As we have discussed in the “Calculating Talent ROI” chapter – you will probably not find the dollar value for the leadership training, but at least you will quantify on the value created for your organization on the internal customers.
Soft Skills Training – Leading Metrics
Those were lagging indicators. What about leading ones?
How can we predict the success of the training? Well, it depends on the training; here are my three favorite success factors:
- Intrinsic motivation of the trainees
- Alignment between training topics and business challenges
- Sponsorship and support by top managers
Do you want to have some good KPIs? Well, my recommendation is – “Do something measurable!” In the example below, I explain what I mean.
What is NOT Employee Engagement?
Before discussing employee engagement, I’d like to make it clear what does NOT fit into the concept of engagement. Although the concepts sometimes overlap, employee engagement is not:
- Employee satisfaction
- Employee motivation
- Employee happiness
What is Employee Engagement?
First of all, it is a feeling, like love is. And we cannot quantify feelings; what we can quantify is the perception of the feelings. For example, using “proxy questions” that serve as some indicators of the degree of the examined feeling.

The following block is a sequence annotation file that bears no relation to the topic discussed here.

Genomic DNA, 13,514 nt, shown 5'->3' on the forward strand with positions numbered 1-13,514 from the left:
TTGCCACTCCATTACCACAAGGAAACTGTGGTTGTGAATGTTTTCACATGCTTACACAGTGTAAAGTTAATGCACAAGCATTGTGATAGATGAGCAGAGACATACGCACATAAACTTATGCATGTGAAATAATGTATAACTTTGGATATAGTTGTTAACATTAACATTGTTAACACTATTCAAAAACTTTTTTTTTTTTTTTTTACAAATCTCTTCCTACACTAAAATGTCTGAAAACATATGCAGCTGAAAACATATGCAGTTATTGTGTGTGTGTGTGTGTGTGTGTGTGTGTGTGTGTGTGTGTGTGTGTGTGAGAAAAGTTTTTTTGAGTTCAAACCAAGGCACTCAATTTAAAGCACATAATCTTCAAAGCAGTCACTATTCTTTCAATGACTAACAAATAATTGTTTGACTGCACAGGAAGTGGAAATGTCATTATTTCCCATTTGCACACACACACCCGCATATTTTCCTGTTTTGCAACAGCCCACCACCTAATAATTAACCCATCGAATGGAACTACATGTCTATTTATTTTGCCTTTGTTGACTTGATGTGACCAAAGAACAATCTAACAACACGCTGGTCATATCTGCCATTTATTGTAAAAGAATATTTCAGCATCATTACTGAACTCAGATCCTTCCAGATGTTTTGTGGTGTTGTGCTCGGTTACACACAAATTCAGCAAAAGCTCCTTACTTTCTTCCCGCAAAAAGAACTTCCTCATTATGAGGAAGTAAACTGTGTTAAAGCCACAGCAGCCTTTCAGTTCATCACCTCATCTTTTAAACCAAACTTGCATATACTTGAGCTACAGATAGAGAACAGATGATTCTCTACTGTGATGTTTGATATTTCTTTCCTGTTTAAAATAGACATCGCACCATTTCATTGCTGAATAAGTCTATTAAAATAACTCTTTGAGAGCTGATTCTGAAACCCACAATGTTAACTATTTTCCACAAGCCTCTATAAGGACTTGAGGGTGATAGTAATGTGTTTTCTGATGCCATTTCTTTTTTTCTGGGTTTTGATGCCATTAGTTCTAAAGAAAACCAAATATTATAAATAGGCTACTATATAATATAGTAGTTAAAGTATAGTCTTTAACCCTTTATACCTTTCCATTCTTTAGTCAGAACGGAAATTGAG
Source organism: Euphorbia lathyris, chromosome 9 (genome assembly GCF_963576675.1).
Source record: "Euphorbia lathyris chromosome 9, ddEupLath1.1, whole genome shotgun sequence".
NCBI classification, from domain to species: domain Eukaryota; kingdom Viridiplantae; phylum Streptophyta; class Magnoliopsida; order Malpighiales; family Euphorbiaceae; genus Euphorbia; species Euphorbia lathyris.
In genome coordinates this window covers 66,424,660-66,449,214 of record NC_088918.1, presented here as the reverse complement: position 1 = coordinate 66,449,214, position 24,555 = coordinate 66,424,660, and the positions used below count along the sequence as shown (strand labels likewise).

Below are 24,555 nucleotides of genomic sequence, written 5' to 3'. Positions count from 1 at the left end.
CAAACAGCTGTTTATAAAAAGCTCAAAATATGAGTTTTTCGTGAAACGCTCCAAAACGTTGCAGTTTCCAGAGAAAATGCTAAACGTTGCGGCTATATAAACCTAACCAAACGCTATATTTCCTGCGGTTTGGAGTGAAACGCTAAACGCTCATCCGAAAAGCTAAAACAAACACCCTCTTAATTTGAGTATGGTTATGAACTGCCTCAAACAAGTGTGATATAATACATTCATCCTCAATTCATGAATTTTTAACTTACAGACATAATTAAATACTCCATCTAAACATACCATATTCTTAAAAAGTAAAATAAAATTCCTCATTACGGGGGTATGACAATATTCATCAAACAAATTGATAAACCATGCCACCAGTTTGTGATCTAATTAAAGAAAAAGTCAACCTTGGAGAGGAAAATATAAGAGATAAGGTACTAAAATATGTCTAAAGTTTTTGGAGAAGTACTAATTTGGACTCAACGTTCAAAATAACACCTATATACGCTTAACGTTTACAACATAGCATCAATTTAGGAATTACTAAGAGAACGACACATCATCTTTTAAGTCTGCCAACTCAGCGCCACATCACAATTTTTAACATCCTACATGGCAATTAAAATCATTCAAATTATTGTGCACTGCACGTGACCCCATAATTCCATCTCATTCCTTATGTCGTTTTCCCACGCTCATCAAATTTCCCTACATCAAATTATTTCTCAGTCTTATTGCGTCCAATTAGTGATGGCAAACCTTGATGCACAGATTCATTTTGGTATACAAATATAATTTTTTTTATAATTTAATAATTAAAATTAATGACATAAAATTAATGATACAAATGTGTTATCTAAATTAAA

We can even invent a scale for employee engagement from “fully absorbed about their work” to those who are “actively damaging the organization.”
Quantifying Employee Engagement – Q12 Index
One of the recognized approaches to quantifying employee engagement is The Gallup Q12 Index.
Gallup regularly publishes the “State of the Global Workplace” where, among other data, the engagement index of employees worldwide is presented. Since 2014, this report says that “just 15% of employees worldwide are engaged in their job.”
How useful is this index?
The absolute value (15%) is probably useful only for the purposes of benchmarking, e.g., tracking annually how employees from different countries answer the same set of questions.